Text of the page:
We see the inside of the ship next, and that’s another fine sequence that reinforces my feeling that the ship is something beyond:
HP Lovecraft’s influence on Alan Moore is obvious, and this alien other that induces seizure and nausea in humans feels right out of the Lovecraft playbook. But I’m seeing another big influence here that may strike a bit closer to home:
British sci-fi classic Quatermass and the Pit. It’s a film about the discovery of an alien spacecraft in the earth beneath London, a spacecraft that induces strange reactions in the people who find it, and which houses a malevolent alien consciousness responsible for demonic legend. The Qys pilot isn’t quite the insectoid monster of that film, but his horned appearance certainly brings it to mind. And Moore, always a student of genre, couldn’t help but to have seen it. Not saying that it’s derivative, mind you. Just an interesting tip of the hat.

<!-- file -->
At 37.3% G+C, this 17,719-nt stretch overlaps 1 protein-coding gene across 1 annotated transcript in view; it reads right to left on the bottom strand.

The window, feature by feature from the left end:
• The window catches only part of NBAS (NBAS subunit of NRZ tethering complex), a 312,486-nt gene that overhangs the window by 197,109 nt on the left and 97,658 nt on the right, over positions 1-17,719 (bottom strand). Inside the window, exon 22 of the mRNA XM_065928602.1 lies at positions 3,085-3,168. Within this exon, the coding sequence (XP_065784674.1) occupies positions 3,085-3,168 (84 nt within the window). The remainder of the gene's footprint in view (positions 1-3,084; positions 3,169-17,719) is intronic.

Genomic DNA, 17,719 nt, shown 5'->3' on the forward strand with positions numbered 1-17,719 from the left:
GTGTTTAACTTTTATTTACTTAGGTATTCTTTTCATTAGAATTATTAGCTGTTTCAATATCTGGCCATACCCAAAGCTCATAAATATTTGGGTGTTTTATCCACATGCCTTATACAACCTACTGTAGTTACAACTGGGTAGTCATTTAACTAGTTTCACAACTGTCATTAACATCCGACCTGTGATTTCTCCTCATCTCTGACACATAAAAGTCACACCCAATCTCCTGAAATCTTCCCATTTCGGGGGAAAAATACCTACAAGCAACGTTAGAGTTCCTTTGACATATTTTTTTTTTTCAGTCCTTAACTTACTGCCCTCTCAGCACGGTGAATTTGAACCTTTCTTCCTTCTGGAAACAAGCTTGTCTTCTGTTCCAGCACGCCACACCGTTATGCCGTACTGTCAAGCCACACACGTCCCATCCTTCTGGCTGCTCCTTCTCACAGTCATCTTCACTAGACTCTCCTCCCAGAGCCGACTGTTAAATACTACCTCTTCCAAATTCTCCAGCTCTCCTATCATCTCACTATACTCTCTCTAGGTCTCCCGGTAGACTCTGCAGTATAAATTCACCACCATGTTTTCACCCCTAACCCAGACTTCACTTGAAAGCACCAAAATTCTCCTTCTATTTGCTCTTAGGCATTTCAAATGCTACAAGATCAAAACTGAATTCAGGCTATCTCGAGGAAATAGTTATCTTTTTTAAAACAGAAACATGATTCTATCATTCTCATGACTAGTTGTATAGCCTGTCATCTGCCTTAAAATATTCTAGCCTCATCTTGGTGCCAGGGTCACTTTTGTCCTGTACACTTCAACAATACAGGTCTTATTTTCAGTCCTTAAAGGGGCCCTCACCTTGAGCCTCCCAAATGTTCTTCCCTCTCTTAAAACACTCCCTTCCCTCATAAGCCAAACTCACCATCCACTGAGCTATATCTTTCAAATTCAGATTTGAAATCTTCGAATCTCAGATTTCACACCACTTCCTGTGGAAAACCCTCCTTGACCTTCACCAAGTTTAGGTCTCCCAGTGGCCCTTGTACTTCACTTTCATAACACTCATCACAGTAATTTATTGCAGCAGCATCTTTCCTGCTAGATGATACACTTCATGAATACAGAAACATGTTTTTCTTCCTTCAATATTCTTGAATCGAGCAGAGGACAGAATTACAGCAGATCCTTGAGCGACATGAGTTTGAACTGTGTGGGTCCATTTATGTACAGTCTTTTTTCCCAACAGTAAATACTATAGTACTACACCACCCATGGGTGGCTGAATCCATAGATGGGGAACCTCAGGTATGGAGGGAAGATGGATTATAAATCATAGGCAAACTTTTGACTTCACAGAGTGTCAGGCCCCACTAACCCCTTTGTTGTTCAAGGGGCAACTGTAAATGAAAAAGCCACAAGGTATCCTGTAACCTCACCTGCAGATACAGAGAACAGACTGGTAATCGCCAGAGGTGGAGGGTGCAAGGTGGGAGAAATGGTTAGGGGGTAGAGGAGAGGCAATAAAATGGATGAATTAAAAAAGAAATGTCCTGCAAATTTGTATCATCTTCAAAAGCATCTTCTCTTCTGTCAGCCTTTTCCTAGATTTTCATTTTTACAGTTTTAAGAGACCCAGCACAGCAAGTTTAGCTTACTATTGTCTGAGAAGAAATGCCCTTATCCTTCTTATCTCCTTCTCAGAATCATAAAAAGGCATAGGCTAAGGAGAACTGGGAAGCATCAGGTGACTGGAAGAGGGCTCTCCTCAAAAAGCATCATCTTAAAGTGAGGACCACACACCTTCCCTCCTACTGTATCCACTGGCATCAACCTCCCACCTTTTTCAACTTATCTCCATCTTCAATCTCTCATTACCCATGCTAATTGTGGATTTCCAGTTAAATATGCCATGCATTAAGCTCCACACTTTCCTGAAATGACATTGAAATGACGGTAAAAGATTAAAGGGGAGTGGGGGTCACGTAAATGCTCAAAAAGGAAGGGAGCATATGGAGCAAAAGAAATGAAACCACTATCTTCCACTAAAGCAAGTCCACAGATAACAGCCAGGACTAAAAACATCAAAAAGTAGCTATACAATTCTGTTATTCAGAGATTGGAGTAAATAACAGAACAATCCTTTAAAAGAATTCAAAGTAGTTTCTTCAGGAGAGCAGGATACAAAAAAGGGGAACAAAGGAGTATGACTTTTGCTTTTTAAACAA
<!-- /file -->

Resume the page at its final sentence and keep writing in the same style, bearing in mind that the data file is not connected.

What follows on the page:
This origin, by the way, was absolutely mind-blowing when it came out. By the time I read it, I’d already seen Moore’s reinvention of Swamp Thing, so I was well on-board for the “everything you know is a lie” reboot. But this came first, and it’s marvelous stuff. It draws on the spirit of the character’s original origin story (vast pseudo-science rendered as near-magic), maintains the sense of wonder while injecting a nasty dose of reality, and draws a direct link between the hero and his arch-enemy that makes the whole thing more dramatically satisfying. It’s the blueprint for every character revamp since, up to and including the much-lauded Marvel Movie Universe.
Too many of its imitators have missed the “maintaining the wonder” aspects of the work, of course, and the “nasty realities” they inject too often do nothing to enhance the dramatic potential of the original. That’s how imitation always goes, of course. The surface gets copied, and the underlying quality does not. But the next time somebody asks you why Miracleman is better than, say, The New 52… That’s a good place to start.
But moving right along…